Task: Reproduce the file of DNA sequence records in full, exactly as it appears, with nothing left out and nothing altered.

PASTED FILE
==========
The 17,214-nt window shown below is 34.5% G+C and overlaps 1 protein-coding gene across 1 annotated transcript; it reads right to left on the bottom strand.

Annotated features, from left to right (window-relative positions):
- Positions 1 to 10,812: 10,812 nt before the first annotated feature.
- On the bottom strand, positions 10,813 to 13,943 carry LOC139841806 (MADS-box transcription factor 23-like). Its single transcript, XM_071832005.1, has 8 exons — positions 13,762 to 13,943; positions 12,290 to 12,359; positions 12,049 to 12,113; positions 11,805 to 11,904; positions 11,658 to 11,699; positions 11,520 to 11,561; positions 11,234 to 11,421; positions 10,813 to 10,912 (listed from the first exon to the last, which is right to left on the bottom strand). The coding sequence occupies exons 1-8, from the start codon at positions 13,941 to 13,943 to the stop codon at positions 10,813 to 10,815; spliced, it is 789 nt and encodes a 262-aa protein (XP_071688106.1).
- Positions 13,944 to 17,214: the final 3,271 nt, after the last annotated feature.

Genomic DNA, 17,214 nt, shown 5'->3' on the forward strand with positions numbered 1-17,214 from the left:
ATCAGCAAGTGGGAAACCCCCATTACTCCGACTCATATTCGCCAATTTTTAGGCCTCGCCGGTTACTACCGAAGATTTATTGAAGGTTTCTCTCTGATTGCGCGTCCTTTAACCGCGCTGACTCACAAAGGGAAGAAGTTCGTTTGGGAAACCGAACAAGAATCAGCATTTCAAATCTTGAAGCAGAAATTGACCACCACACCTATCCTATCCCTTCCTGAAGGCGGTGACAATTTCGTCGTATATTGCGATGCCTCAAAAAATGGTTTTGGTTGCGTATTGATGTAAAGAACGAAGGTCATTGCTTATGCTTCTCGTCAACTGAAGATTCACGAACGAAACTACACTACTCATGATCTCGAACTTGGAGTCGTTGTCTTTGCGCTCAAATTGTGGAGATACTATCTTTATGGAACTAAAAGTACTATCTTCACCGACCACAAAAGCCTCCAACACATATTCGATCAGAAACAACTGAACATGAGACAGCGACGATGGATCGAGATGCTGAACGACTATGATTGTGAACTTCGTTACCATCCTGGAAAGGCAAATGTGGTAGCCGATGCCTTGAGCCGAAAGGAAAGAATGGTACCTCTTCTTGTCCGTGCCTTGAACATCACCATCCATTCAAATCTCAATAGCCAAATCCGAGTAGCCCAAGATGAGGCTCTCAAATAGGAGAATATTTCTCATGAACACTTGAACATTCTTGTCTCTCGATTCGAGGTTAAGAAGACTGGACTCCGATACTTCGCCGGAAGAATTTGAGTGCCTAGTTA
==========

The 17,214-nt window shown below is 34.5% G+C and overlaps 1 protein-coding gene across 1 annotated transcript; it reads right to left on the bottom strand.

Annotated features, from left to right (window-relative positions):
- Positions 1 to 10,812: 10,812 nt before the first annotated feature.
- On the bottom strand, positions 10,813 to 13,943 carry LOC139841806 (MADS-box transcription factor 23-like). Its single transcript, XM_071832005.1, has 8 exons — positions 13,762 to 13,943; positions 12,290 to 12,359; positions 12,049 to 12,113; positions 11,805 to 11,904; positions 11,658 to 11,699; positions 11,520 to 11,561; positions 11,234 to 11,421; positions 10,813 to 10,912 (listed from the first exon to the last, which is right to left on the bottom strand). The coding sequence occupies exons 1-8, from the start codon at positions 13,941 to 13,943 to the stop codon at positions 10,813 to 10,815; spliced, it is 789 nt and encodes a 262-aa protein (XP_071688106.1).
- Positions 13,944 to 17,214: the final 3,271 nt, after the last annotated feature.

Genomic DNA, 17,214 nt, shown 5'->3' on the forward strand with positions numbered 1-17,214 from the left:
ATCAGCAAGTGGGAAACCCCCATTACTCCGACTCATATTCGCCAATTTTTAGGCCTCGCCGGTTACTACCGAAGATTTATTGAAGGTTTCTCTCTGATTGCGCGTCCTTTAACCGCGCTGACTCACAAAGGGAAGAAGTTCGTTTGGGAAACCGAACAAGAATCAGCATTTCAAATCTTGAAGCAGAAATTGACCACCACACCTATCCTATCCCTTCCTGAAGGCGGTGACAATTTCGTCGTATATTGCGATGCCTCAAAAAATGGTTTTGGTTGCGTATTGATGTAAAGAACGAAGGTCATTGCTTATGCTTCTCGTCAACTGAAGATTCACGAACGAAACTACACTACTCATGATCTCGAACTTGGAGTCGTTGTCTTTGCGCTCAAATTGTGGAGATACTATCTTTATGGAACTAAAAGTACTATCTTCACCGACCACAAAAGCCTCCAACACATATTCGATCAGAAACAACTGAACATGAGACAGCGACGATGGATCGAGATGCTGAACGACTATGATTGTGAACTTCGTTACCATCCTGGAAAGGCAAATGTGGTAGCCGATGCCTTGAGCCGAAAGGAAAGAATGGTACCTCTTCTTGTCCGTGCCTTGAACATCACCATCCATTCAAATCTCAATAGCCAAATCCGAGTAGCCCAAGATGAGGCTCTCAAATAGGAGAATATTTCTCATGAACACTTGAACATTCTTGTCTCTCGATTCGAGGTTAAGAAGACTGGACTCCGATACTTCGCCGGAAGAATTTGAGTGCCTAGTTA